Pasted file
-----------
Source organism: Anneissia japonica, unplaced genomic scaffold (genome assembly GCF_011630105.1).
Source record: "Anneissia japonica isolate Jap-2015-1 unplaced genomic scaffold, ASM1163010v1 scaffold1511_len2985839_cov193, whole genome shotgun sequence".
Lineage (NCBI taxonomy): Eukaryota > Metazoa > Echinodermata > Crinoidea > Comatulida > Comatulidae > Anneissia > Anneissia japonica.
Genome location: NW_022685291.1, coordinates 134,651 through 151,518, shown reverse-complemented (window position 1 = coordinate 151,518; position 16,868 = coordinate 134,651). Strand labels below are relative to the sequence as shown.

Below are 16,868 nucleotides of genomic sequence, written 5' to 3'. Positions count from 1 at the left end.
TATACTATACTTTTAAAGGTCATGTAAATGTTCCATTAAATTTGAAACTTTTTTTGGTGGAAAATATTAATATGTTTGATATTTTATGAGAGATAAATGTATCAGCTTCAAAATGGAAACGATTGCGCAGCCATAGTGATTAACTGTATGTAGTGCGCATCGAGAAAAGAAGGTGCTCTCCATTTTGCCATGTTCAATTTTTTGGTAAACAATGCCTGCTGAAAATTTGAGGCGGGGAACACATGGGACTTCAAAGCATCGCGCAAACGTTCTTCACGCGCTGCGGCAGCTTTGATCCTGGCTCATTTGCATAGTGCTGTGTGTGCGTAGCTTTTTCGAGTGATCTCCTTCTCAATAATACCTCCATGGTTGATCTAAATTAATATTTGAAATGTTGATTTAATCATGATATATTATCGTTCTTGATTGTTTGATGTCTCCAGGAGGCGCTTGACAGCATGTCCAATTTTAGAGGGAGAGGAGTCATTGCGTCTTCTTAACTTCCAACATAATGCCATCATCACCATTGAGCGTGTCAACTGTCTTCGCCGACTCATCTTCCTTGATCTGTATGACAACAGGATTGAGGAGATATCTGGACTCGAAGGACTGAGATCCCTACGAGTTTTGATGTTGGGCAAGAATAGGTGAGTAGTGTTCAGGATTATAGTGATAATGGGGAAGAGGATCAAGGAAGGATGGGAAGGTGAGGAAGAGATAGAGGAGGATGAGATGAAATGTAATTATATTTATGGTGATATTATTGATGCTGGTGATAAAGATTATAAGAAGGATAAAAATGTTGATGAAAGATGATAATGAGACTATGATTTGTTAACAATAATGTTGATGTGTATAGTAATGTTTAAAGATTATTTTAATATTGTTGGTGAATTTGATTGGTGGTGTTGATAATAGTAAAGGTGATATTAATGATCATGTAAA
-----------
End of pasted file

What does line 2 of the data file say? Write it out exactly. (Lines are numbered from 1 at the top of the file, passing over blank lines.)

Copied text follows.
Source record: "Anneissia japonica isolate Jap-2015-1 unplaced genomic scaffold, ASM1163010v1 scaffold1511_len2985839_cov193, whole genome shotgun sequence".